By Jenna Cocullo, Local Journalism Initiative
An annual Chatham-Kent event that collects feminine hygiene products for women in need has seen its biggest year yet.
On Oct. 20, the fourth annual Tampon Tuesday drive, hosted by Women United and the Chatham-Kent Labour Council took place.
“Last night we were at 1,834 items and we still have six more totes outside and some at the Bradley Centre. I suggest we’re going to be over slightly 2,000 boxes,” said Margery Muharrem, staff support for Women United, an affiliate group of United Way of Chatham-Kent.
COVID-19 changed the way Tampon Tuesday took place this year. In the past, businesses were asked to collect baskets at their work but with the lockdown in place, and many people still at home, Women United decided to ask residents to drive by their offices for the drop off.
“It went way better than we anticipated; we had over 150 vehicles come through and it was actually very few folks who donated just one box. It was multiple boxes with bags,” Murharrem said, adding that they will likely use the same format next year after the large success they have seen.
Last year the tampon drive collected more than 1,500 boxes of feminine hygiene products – pads, tampons, panty liners and menstrual cups. The products are distributed to local food banks, churches and grassroots organizations that work with people living in poverty.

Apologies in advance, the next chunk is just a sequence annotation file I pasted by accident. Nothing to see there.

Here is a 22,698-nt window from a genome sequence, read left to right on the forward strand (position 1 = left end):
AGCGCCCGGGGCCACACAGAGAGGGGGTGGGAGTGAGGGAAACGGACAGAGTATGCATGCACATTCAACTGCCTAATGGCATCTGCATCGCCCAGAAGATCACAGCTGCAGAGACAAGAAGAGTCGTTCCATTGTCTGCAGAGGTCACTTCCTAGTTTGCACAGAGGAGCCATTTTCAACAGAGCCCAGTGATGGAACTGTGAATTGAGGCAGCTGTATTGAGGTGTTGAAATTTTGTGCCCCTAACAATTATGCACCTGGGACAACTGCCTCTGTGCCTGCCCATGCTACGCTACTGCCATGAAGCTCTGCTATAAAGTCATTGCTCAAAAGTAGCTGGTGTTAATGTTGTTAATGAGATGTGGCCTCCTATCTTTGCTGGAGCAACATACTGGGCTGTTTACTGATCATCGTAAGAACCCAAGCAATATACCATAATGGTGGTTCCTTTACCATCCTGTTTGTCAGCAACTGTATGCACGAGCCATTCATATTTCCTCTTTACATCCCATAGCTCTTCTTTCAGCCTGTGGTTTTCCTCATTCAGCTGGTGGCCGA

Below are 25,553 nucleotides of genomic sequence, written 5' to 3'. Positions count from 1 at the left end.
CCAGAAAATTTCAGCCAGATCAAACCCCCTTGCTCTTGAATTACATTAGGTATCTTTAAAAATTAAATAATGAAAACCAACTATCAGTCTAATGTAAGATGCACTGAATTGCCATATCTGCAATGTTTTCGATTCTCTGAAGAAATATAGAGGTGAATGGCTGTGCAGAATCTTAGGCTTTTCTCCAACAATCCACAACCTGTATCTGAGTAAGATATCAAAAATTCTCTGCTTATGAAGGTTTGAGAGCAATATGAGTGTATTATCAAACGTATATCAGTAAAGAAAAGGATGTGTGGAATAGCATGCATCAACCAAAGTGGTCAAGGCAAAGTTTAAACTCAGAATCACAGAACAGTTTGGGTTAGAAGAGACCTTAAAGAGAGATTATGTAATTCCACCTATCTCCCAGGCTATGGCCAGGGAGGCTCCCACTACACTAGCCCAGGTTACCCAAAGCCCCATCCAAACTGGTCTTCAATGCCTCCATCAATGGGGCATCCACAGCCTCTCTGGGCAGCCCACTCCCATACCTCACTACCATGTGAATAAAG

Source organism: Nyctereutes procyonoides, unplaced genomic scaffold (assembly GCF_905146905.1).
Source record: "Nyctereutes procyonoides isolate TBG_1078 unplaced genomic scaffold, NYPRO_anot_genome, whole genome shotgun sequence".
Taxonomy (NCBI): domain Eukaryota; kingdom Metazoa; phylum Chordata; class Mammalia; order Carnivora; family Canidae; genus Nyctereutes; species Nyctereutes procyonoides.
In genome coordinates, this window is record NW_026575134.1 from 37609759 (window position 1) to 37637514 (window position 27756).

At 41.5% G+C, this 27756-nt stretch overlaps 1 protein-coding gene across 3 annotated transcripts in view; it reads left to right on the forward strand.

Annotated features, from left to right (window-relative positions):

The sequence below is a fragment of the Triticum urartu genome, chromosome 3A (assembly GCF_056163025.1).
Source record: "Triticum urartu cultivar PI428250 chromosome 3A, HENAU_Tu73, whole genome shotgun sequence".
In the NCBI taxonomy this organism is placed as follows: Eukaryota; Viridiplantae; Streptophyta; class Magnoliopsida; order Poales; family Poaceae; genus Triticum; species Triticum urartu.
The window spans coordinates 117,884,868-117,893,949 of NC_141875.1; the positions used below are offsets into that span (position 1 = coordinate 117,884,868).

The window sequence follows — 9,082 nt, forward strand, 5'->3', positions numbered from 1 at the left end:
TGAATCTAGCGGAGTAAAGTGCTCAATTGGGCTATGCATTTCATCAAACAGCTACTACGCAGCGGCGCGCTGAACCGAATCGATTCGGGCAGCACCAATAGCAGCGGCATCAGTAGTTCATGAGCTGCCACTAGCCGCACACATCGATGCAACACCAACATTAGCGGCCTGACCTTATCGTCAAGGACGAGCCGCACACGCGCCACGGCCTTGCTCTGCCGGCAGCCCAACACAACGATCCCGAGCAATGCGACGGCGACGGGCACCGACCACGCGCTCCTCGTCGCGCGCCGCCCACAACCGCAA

This year, Women United is hoping to co-ordinate with Chatham-Kent’s school boards to supply students with free feminine hygiene products, Muharrem said. Other cities such as London already provide that service to their students.
“A hundred per cent there are girls who don’t attend school if they get their periods. They won’t go either because they don’t have the product, or they’re embarrassed, or afraid they’ll bleed through their clothes. So we want to make sure they are taken care of,” she said.
Feminine hygiene products are one of the most requested hygiene products at food banks but often it is only soaps and shampoos donated.
“It’s proven to be that if the woman of the house has to either put food on the table or purchase hygiene products, she’s going to put food on the table and make due with some other way of dealing with her period. That’s not good. It can cause toxic shock syndrome and other unsanitary conditions, so it’s not healthy,” Muharrem said.
Especially in families with multiple women and girls, costs can add up for low-income families, she added.
Muharrem said tampons and other menstruation products are often left out of donations because of the stigma men may feel purchasing them at the store.
“It’s part of our life, so let’s make it as dignified and helpful as we can make it.”